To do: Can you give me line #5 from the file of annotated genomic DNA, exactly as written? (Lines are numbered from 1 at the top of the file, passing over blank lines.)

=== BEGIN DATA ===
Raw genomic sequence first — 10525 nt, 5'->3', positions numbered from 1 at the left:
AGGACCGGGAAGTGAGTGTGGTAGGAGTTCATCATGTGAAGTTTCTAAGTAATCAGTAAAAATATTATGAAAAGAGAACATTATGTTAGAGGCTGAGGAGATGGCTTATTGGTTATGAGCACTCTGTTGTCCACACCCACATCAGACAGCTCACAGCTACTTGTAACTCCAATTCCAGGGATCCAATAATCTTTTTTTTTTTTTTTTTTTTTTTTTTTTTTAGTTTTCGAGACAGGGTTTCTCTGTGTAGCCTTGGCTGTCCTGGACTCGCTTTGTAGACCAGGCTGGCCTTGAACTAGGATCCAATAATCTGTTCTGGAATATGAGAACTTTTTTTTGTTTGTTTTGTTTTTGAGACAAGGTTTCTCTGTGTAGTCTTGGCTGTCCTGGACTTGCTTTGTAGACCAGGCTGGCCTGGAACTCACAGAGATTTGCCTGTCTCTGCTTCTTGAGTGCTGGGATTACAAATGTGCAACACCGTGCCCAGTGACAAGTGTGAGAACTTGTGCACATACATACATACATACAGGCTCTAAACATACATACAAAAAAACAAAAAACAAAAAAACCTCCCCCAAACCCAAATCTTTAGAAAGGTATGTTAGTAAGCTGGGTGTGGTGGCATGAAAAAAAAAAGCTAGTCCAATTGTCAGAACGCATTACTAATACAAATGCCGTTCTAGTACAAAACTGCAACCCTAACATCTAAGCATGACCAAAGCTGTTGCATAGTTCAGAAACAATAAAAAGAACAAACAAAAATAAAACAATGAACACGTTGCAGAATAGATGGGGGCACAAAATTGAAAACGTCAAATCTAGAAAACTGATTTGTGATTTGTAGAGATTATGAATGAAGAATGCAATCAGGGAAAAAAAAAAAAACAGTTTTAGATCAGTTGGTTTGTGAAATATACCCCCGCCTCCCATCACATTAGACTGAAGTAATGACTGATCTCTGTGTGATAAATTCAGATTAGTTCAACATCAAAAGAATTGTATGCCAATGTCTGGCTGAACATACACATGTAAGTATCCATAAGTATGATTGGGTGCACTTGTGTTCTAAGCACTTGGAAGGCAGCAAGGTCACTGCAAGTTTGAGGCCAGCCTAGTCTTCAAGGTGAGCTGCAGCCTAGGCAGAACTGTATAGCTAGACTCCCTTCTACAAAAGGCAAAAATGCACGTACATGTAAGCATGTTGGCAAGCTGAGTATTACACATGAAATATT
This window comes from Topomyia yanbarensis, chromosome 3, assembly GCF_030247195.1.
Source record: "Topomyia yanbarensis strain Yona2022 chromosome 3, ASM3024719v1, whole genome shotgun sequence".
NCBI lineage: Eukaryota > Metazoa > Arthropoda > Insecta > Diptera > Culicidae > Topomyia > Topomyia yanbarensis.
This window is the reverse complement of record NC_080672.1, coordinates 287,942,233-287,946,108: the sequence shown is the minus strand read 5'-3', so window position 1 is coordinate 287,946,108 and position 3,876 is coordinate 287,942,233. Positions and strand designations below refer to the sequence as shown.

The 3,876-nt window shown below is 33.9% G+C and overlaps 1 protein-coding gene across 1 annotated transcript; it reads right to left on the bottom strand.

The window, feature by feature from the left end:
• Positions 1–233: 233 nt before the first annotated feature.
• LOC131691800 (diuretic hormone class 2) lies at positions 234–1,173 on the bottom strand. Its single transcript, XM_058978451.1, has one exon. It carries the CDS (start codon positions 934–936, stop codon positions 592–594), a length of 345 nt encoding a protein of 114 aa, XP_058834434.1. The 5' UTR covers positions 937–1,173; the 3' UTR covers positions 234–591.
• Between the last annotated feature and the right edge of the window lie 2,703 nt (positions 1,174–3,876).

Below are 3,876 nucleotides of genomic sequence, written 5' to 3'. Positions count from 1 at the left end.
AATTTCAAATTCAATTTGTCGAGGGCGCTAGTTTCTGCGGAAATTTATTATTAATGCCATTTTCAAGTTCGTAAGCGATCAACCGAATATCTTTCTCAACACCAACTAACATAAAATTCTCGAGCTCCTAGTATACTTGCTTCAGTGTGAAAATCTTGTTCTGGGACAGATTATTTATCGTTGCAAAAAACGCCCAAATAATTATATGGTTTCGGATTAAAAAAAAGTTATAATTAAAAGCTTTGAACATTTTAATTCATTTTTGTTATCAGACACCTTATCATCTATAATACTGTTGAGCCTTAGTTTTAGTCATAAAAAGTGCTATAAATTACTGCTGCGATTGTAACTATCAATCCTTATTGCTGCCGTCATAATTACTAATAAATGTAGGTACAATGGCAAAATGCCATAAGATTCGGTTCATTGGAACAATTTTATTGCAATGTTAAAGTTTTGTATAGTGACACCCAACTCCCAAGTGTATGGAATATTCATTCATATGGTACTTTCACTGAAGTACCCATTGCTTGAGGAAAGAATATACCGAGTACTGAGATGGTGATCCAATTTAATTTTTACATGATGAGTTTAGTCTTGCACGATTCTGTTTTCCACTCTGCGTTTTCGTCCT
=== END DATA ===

NCBI lineage: Eukaryota > Metazoa > Arthropoda > Insecta > Diptera > Culicidae > Topomyia > Topomyia yanbarensis.